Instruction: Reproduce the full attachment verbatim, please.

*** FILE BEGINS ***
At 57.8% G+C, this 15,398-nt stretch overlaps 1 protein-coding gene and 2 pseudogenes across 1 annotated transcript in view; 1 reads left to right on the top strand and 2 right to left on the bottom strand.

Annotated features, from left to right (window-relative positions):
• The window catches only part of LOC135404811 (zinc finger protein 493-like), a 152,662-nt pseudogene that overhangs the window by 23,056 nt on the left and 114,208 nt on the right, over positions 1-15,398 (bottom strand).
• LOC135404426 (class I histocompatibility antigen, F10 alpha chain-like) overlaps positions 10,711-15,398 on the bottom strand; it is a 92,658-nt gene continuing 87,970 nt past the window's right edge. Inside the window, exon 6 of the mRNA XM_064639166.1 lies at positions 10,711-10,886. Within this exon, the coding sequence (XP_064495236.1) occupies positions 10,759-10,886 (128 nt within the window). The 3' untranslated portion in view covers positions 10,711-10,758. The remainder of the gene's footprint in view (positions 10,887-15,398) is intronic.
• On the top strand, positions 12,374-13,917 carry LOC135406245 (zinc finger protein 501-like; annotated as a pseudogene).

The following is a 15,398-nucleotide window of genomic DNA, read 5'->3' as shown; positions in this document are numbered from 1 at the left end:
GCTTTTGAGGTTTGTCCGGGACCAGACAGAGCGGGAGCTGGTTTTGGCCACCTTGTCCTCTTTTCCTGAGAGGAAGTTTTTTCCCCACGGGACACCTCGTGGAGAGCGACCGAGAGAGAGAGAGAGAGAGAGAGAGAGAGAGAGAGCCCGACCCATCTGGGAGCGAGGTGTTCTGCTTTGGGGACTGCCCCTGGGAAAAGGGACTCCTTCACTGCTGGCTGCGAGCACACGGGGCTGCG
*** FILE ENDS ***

At 57.8% G+C, this 15,398-nt stretch overlaps 1 protein-coding gene and 2 pseudogenes across 1 annotated transcript in view; 1 reads left to right on the top strand and 2 right to left on the bottom strand.

Annotated features, from left to right (window-relative positions):
• The window catches only part of LOC135404811 (zinc finger protein 493-like), a 152,662-nt pseudogene that overhangs the window by 23,056 nt on the left and 114,208 nt on the right, over positions 1-15,398 (bottom strand).
• LOC135404426 (class I histocompatibility antigen, F10 alpha chain-like) overlaps positions 10,711-15,398 on the bottom strand; it is a 92,658-nt gene continuing 87,970 nt past the window's right edge. Inside the window, exon 6 of the mRNA XM_064639166.1 lies at positions 10,711-10,886. Within this exon, the coding sequence (XP_064495236.1) occupies positions 10,759-10,886 (128 nt within the window). The 3' untranslated portion in view covers positions 10,711-10,758. The remainder of the gene's footprint in view (positions 10,887-15,398) is intronic.
• On the top strand, positions 12,374-13,917 carry LOC135406245 (zinc finger protein 501-like; annotated as a pseudogene).

The following is a 15,398-nucleotide window of genomic DNA, read 5'->3' as shown; positions in this document are numbered from 1 at the left end:
GCTTTTGAGGTTTGTCCGGGACCAGACAGAGCGGGAGCTGGTTTTGGCCACCTTGTCCTCTTTTCCTGAGAGGAAGTTTTTTCCCCACGGGACACCTCGTGGAGAGCGACCGAGAGAGAGAGAGAGAGAGAGAGAGAGAGAGAGAGCCCGACCCATCTGGGAGCGAGGTGTTCTGCTTTGGGGACTGCCCCTGGGAAAAGGGACTCCTTCACTGCTGGCTGCGAGCACACGGGGCTGCG